It looked like you had to be a little more economical in terms of whom you carried over from Heat 1 to Heat 2. Suppose you had two of the top three finishers from Heat 1 also compete in Heat 2, along with eight other sprinters (e.g., 11-18). (The two sprinters you carried over could have been A and B, A and C, or B and C.) If these two sprinters finished in the same positions in Heat 2 as they did in Heat 1, then you had a total of four candidates—A, B, C, and the other top-three finisher from Heat 2—that you had to bring into Heat 3. Unfortunately, Heat 3 also had the remaining seven sprinters (i.e., 19-25), which meant you again had to somehow squeeze 11 runners into a single heat.

At this point, you knew you could only carry over *one* of A, B, or C into Heat 2, along with nine other sprinters (e.g., 11-19). Let’s start with A. If A finished first in Heat 2, then you had five candidates for top-three overall: A, B, C, second place from Heat 2, and third place from Heat 2. Those five had to compete against the remaining 6 sprinters (20-25), which meant Heat 3 had to accommodate up to 11 runners. Nope.

What about having C run again in Heat 2? If C finished third in Heat 2, then you again had five candidates for top-three overall: A, B, C, first place from Heat 2, and second place from Heat 2.

The only remaining option was having B run again in Heat 2, but it was hard to see how that could have fared any better. As long as there were at most four candidates for top-three overall in the first two heats to compete against the remaining six sprinters (19-25), then this strategy was viable. Let’s consider all the cases:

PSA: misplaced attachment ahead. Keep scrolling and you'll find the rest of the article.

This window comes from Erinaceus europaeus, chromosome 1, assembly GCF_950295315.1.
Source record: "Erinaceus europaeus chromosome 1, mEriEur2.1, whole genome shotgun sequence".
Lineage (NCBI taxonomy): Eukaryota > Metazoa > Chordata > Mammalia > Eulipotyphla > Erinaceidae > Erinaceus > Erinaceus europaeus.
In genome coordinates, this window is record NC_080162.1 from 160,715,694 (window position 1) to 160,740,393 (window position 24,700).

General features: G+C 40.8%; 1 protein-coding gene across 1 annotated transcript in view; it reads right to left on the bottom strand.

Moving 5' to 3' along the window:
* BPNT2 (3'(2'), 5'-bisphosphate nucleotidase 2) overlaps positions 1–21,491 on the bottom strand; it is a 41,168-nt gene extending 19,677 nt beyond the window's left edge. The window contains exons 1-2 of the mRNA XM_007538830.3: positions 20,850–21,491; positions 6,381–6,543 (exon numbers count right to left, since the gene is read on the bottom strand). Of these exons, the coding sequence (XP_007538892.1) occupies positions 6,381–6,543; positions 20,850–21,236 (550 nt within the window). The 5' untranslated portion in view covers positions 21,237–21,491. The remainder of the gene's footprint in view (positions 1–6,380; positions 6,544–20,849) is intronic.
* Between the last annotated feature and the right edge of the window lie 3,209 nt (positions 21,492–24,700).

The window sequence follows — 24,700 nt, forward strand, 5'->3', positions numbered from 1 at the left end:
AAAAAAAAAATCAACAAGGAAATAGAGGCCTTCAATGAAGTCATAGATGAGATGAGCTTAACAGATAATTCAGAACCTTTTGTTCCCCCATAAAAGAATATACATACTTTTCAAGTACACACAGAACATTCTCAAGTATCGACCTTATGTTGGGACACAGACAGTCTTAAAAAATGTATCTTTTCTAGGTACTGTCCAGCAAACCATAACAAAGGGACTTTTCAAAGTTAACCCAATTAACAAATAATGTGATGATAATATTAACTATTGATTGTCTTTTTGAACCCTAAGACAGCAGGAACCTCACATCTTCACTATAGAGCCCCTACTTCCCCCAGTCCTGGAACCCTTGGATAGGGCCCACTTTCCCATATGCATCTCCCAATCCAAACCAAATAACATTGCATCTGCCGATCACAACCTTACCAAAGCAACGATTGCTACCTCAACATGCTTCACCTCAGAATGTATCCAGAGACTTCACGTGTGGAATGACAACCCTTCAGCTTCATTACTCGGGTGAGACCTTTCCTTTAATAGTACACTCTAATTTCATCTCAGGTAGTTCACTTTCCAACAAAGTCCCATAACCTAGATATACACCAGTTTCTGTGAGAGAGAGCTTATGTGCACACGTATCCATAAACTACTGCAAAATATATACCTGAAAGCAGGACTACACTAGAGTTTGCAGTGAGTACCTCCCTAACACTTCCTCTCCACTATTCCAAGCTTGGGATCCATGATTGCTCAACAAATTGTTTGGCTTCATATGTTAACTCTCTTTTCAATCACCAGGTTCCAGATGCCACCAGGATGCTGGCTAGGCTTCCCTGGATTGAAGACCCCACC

If B won Heat 2, then you had four candidates for top-three overall who would advance to Heat 3: A, B, C, and second place from Heat 2. You weren’t sure which of the last two here was faster, but you were able to rule out everyone else who had run.

If B came in second in Heat 2, then you had three candidates for top-three overall: A, B, and first place from Heat 2. All three of these sprinters were faster than both C and the second-place sprinter from Heat 2.

If B came in third in Heat 2, then you had three candidates for top-three overall: A, first place from Heat 2, and second place from Heat 2. All three of these sprinters were faster than B.

If B came in fourth or later in Heat 2, then you had four candidates for top-three overall: A, first place from Heat 2, second place from Heat 2, and third place from Heat 2. You weren’t sure where A stacked up against the top three finishers of Heat 2, but you were able to rule out everyone else who had run.

And so indeed it was possible to determine the fastest three overall runners in just **three heats**. The strategy was to have any 10 sprinters in Heat 1, have second place from Heat 1 compete against another nine sprinters in Heat 2. Then, depending on how that second-place runner finished in Heat 2, have the three or four candidates for top-three overall race against the remaining six sprinters in Heat 3. The first three across the finish line in Heat 3 were precisely the fastest, second-fastest, and third-fastest sprinters among the 25.

## Last Week’s Extra Credit

Congratulations to the (randomly selected) winner from last week: 🎻 Paige Kester 🎻 from Southlake, Texas. I received 25 timely submissions, of which 18 were correct—good for a 72 percent solve rate.

At a different meet, there were six sprinters that could race head-to-head. (In other words, there were only two sprinters per heat.) Again, they finished races in a consistent order that was not known to you in advance.

This time, your goal was to determine the *entire* order, from the fastest to the slowest and everywhere in between. What was the fewest number of head-to-head races needed to guarantee you could identify this ordering?